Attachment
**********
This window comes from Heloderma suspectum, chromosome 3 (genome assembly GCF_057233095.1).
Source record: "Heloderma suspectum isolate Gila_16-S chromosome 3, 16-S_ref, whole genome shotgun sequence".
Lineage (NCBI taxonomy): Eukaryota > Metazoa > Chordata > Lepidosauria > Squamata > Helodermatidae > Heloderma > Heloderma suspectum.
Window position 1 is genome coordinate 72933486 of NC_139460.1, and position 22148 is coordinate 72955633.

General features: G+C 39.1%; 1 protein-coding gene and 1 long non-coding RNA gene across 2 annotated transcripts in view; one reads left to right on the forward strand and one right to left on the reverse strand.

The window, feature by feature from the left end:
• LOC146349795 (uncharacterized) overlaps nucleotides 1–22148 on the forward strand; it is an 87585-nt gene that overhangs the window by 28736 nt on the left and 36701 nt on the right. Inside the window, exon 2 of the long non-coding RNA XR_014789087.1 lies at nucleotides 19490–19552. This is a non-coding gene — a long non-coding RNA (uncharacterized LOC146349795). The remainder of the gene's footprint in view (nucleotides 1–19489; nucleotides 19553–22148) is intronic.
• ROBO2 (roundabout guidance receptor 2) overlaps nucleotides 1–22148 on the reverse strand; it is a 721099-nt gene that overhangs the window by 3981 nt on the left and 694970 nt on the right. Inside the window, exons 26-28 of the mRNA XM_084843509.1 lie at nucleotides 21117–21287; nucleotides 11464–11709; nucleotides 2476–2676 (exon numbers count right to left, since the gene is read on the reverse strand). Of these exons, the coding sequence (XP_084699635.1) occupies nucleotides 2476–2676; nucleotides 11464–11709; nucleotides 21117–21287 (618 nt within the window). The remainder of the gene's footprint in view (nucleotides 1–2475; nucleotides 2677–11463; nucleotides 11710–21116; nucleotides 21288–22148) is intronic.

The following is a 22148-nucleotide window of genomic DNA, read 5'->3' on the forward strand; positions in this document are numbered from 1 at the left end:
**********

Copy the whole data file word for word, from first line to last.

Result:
This window comes from Heloderma suspectum, chromosome 3 (genome assembly GCF_057233095.1).
Source record: "Heloderma suspectum isolate Gila_16-S chromosome 3, 16-S_ref, whole genome shotgun sequence".
Lineage (NCBI taxonomy): Eukaryota > Metazoa > Chordata > Lepidosauria > Squamata > Helodermatidae > Heloderma > Heloderma suspectum.
Window position 1 is genome coordinate 72933486 of NC_139460.1, and position 22148 is coordinate 72955633.

General features: G+C 39.1%; 1 protein-coding gene and 1 long non-coding RNA gene across 2 annotated transcripts in view; one reads left to right on the forward strand and one right to left on the reverse strand.

The window, feature by feature from the left end:
• LOC146349795 (uncharacterized) overlaps nucleotides 1–22148 on the forward strand; it is an 87585-nt gene that overhangs the window by 28736 nt on the left and 36701 nt on the right. Inside the window, exon 2 of the long non-coding RNA XR_014789087.1 lies at nucleotides 19490–19552. This is a non-coding gene — a long non-coding RNA (uncharacterized LOC146349795). The remainder of the gene's footprint in view (nucleotides 1–19489; nucleotides 19553–22148) is intronic.
• ROBO2 (roundabout guidance receptor 2) overlaps nucleotides 1–22148 on the reverse strand; it is a 721099-nt gene that overhangs the window by 3981 nt on the left and 694970 nt on the right. Inside the window, exons 26-28 of the mRNA XM_084843509.1 lie at nucleotides 21117–21287; nucleotides 11464–11709; nucleotides 2476–2676 (exon numbers count right to left, since the gene is read on the reverse strand). Of these exons, the coding sequence (XP_084699635.1) occupies nucleotides 2476–2676; nucleotides 11464–11709; nucleotides 21117–21287 (618 nt within the window). The remainder of the gene's footprint in view (nucleotides 1–2475; nucleotides 2677–11463; nucleotides 11710–21116; nucleotides 21288–22148) is intronic.

The following is a 22148-nucleotide window of genomic DNA, read 5'->3' on the forward strand; positions in this document are numbered from 1 at the left end: